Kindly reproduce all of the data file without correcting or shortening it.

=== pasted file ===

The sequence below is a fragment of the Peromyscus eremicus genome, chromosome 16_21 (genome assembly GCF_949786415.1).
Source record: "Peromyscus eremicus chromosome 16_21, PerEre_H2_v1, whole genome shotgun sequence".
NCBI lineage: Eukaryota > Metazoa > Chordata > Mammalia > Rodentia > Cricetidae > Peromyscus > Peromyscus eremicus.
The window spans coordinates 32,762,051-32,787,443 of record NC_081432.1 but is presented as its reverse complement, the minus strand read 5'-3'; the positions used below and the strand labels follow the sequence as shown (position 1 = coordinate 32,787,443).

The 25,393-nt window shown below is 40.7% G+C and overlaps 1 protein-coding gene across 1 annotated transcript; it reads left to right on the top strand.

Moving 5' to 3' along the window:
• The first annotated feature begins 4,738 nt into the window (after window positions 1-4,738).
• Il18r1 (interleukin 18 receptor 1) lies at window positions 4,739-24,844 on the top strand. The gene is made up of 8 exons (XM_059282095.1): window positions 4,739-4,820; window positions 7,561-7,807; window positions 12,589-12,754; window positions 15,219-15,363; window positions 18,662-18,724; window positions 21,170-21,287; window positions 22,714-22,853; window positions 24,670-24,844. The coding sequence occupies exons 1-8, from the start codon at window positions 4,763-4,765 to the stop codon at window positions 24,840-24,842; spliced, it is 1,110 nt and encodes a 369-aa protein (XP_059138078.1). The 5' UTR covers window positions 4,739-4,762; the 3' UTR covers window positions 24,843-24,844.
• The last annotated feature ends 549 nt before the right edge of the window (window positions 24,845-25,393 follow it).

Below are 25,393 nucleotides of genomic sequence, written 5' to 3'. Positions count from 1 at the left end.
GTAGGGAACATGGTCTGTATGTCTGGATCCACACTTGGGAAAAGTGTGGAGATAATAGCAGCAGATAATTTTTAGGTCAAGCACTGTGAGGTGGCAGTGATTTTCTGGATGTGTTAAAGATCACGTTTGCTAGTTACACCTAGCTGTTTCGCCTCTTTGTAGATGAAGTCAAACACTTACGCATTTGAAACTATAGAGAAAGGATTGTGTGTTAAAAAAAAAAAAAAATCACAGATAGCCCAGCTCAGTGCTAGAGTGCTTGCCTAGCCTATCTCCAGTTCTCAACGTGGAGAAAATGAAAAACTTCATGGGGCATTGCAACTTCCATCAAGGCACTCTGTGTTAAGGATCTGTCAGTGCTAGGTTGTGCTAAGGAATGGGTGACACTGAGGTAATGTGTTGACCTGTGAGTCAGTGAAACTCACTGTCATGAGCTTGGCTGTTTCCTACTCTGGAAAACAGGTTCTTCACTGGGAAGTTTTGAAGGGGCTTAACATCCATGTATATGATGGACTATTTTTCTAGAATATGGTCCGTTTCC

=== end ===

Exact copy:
The sequence below is a fragment of the Peromyscus eremicus genome, chromosome 16_21 (genome assembly GCF_949786415.1).
Source record: "Peromyscus eremicus chromosome 16_21, PerEre_H2_v1, whole genome shotgun sequence".
NCBI lineage: Eukaryota > Metazoa > Chordata > Mammalia > Rodentia > Cricetidae > Peromyscus > Peromyscus eremicus.
The window spans coordinates 32,762,051-32,787,443 of record NC_081432.1 but is presented as its reverse complement, the minus strand read 5'-3'; the positions used below and the strand labels follow the sequence as shown (position 1 = coordinate 32,787,443).

The 25,393-nt window shown below is 40.7% G+C and overlaps 1 protein-coding gene across 1 annotated transcript; it reads left to right on the top strand.

Moving 5' to 3' along the window:
• The first annotated feature begins 4,738 nt into the window (after window positions 1-4,738).
• Il18r1 (interleukin 18 receptor 1) lies at window positions 4,739-24,844 on the top strand. The gene is made up of 8 exons (XM_059282095.1): window positions 4,739-4,820; window positions 7,561-7,807; window positions 12,589-12,754; window positions 15,219-15,363; window positions 18,662-18,724; window positions 21,170-21,287; window positions 22,714-22,853; window positions 24,670-24,844. The coding sequence occupies exons 1-8, from the start codon at window positions 4,763-4,765 to the stop codon at window positions 24,840-24,842; spliced, it is 1,110 nt and encodes a 369-aa protein (XP_059138078.1). The 5' UTR covers window positions 4,739-4,762; the 3' UTR covers window positions 24,843-24,844.
• The last annotated feature ends 549 nt before the right edge of the window (window positions 24,845-25,393 follow it).

Below are 25,393 nucleotides of genomic sequence, written 5' to 3'. Positions count from 1 at the left end.
GTAGGGAACATGGTCTGTATGTCTGGATCCACACTTGGGAAAAGTGTGGAGATAATAGCAGCAGATAATTTTTAGGTCAAGCACTGTGAGGTGGCAGTGATTTTCTGGATGTGTTAAAGATCACGTTTGCTAGTTACACCTAGCTGTTTCGCCTCTTTGTAGATGAAGTCAAACACTTACGCATTTGAAACTATAGAGAAAGGATTGTGTGTTAAAAAAAAAAAAAAATCACAGATAGCCCAGCTCAGTGCTAGAGTGCTTGCCTAGCCTATCTCCAGTTCTCAACGTGGAGAAAATGAAAAACTTCATGGGGCATTGCAACTTCCATCAAGGCACTCTGTGTTAAGGATCTGTCAGTGCTAGGTTGTGCTAAGGAATGGGTGACACTGAGGTAATGTGTTGACCTGTGAGTCAGTGAAACTCACTGTCATGAGCTTGGCTGTTTCCTACTCTGGAAAACAGGTTCTTCACTGGGAAGTTTTGAAGGGGCTTAACATCCATGTATATGATGGACTATTTTTCTAGAATATGGTCCGTTTCC